History books record that the first moving picture with sound was The Jazz Singer in 1927. But sound films, or "talkies," did not suddenly appear after years of silent screenings. From the earliest public performances in 1896, films were accompanied by music and sound effects. These were produced by a single pianist, a small band, or a full-scale orchestra; larger movie theaters could buy sound-effects machines.
Research into sound that was reproduced at exactly the same time as the pictures -called "synchronized sound" - began soon after the very first movies were shown. With synchronized sound, characters on the movie screen could sing and speak. As early as 1896, the newly invented gramophone, which played a large disc carrying music and dialogue, was used as a sound system. The biggest disadvantage was that the sound and pictures could become unsynchronized if, for example, the gramophone needle jumped or if the speed of the projector changed. This system was only effective for a single song or dialogue sequence.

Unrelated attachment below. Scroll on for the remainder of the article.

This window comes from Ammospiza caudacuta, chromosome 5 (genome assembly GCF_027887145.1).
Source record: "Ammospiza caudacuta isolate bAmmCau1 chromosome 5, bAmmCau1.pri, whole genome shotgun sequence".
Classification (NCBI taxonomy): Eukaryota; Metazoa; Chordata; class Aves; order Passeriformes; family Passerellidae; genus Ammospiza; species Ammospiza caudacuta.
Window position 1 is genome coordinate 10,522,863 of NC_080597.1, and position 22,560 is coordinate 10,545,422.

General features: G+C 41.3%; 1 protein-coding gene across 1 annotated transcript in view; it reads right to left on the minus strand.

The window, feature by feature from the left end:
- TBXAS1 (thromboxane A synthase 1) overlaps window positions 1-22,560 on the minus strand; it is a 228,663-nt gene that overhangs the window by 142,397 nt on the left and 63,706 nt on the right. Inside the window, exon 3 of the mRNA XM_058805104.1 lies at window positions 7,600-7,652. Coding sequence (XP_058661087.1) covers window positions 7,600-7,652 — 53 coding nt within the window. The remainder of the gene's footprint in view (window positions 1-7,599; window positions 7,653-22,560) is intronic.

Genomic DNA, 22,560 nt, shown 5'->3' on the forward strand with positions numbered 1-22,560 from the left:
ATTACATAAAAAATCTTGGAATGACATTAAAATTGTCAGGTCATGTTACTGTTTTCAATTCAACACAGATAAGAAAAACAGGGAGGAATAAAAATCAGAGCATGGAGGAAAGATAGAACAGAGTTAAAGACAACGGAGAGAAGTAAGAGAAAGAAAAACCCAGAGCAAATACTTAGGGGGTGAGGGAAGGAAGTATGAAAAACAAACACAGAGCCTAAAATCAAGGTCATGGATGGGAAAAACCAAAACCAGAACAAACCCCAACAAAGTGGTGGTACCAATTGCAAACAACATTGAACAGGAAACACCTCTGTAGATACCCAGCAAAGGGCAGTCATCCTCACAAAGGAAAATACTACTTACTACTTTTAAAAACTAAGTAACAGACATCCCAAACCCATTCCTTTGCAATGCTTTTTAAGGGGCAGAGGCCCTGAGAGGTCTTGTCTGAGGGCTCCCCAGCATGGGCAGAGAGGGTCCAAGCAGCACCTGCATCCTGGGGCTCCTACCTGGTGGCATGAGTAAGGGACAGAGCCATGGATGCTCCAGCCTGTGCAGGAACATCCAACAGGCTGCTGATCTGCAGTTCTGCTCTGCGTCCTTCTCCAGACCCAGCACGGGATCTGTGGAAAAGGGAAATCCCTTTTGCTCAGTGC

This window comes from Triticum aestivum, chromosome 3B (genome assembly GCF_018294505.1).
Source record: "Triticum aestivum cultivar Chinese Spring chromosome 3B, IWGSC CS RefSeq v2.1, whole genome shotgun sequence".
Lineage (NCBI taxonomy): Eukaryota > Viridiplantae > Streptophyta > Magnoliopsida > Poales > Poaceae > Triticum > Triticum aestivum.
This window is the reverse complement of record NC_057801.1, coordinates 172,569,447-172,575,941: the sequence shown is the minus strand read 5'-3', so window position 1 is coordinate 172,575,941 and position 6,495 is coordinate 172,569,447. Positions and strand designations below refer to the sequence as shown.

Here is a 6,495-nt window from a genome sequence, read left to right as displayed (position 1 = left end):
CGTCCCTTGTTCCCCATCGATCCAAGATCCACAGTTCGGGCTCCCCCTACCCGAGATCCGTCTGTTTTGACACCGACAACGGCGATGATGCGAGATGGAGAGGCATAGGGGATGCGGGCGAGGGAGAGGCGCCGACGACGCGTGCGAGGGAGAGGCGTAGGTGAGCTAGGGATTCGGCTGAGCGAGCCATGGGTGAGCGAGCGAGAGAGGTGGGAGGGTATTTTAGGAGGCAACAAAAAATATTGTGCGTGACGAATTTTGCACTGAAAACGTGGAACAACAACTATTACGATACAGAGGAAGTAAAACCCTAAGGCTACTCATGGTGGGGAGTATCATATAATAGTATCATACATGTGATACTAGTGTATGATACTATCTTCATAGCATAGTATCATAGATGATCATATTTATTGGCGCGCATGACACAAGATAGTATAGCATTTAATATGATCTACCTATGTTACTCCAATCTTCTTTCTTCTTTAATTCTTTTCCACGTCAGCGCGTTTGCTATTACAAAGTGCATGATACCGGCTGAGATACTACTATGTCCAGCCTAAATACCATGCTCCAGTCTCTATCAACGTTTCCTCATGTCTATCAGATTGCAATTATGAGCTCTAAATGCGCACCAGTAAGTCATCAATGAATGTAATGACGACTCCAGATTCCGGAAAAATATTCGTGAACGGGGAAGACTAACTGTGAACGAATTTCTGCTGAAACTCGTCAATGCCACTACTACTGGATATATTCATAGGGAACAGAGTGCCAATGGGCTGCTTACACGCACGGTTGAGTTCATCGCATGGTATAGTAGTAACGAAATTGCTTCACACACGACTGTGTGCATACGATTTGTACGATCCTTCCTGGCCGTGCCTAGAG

A later development was the "sound-on-film" system. Here, sounds were recorded as a series of marks on celluloid read by optical sensors. These signals would be placed on the film alongside the images, guaranteeing synchronization. Short feature films were produced in this way as early as 1922. This system eventually brought us "talking pictures."